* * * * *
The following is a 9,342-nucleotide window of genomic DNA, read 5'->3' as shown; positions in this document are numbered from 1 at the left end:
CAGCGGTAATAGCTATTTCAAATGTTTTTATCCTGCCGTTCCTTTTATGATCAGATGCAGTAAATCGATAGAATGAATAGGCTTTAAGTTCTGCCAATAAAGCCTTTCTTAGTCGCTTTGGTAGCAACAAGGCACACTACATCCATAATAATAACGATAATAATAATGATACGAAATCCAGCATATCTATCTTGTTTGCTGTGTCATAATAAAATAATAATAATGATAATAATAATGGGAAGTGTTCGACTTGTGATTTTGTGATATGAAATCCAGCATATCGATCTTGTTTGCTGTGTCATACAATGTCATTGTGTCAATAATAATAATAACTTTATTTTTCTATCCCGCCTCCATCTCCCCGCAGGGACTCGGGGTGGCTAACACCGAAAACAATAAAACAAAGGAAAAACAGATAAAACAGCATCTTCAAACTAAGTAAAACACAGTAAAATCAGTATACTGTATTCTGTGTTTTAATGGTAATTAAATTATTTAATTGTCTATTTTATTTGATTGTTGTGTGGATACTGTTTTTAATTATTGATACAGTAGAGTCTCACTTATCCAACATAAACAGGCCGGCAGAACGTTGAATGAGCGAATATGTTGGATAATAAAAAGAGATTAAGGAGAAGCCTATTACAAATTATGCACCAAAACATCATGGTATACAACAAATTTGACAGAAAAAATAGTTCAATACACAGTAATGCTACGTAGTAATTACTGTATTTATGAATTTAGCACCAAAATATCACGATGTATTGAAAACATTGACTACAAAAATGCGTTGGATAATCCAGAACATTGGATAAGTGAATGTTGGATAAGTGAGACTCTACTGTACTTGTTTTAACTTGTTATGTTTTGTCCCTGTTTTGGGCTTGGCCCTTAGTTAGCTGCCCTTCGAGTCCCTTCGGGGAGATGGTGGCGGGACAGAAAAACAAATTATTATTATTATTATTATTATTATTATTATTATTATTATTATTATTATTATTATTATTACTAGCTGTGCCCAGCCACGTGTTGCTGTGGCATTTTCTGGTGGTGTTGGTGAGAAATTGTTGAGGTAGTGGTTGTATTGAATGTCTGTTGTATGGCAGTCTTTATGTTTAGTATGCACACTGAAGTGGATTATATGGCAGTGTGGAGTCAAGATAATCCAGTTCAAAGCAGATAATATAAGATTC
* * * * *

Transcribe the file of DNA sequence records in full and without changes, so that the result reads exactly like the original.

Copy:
The following is a 9,342-nucleotide window of genomic DNA, read 5'->3' as shown; positions in this document are numbered from 1 at the left end:
CAGCGGTAATAGCTATTTCAAATGTTTTTATCCTGCCGTTCCTTTTATGATCAGATGCAGTAAATCGATAGAATGAATAGGCTTTAAGTTCTGCCAATAAAGCCTTTCTTAGTCGCTTTGGTAGCAACAAGGCACACTACATCCATAATAATAACGATAATAATAATGATACGAAATCCAGCATATCTATCTTGTTTGCTGTGTCATAATAAAATAATAATAATGATAATAATAATGGGAAGTGTTCGACTTGTGATTTTGTGATATGAAATCCAGCATATCGATCTTGTTTGCTGTGTCATACAATGTCATTGTGTCAATAATAATAATAACTTTATTTTTCTATCCCGCCTCCATCTCCCCGCAGGGACTCGGGGTGGCTAACACCGAAAACAATAAAACAAAGGAAAAACAGATAAAACAGCATCTTCAAACTAAGTAAAACACAGTAAAATCAGTATACTGTATTCTGTGTTTTAATGGTAATTAAATTATTTAATTGTCTATTTTATTTGATTGTTGTGTGGATACTGTTTTTAATTATTGATACAGTAGAGTCTCACTTATCCAACATAAACAGGCCGGCAGAACGTTGAATGAGCGAATATGTTGGATAATAAAAAGAGATTAAGGAGAAGCCTATTACAAATTATGCACCAAAACATCATGGTATACAACAAATTTGACAGAAAAAATAGTTCAATACACAGTAATGCTACGTAGTAATTACTGTATTTATGAATTTAGCACCAAAATATCACGATGTATTGAAAACATTGACTACAAAAATGCGTTGGATAATCCAGAACATTGGATAAGTGAATGTTGGATAAGTGAGACTCTACTGTACTTGTTTTAACTTGTTATGTTTTGTCCCTGTTTTGGGCTTGGCCCTTAGTTAGCTGCCCTTCGAGTCCCTTCGGGGAGATGGTGGCGGGACAGAAAAACAAATTATTATTATTATTATTATTATTATTATTATTATTATTATTATTATTATTATTATTATTACTAGCTGTGCCCAGCCACGTGTTGCTGTGGCATTTTCTGGTGGTGTTGGTGAGAAATTGTTGAGGTAGTGGTTGTATTGAATGTCTGTTGTATGGCAGTCTTTATGTTTAGTATGCACACTGAAGTGGATTATATGGCAGTGTGGAGTCAAGATAATCCAGTTCAAAGCAGATAATATAAGATTC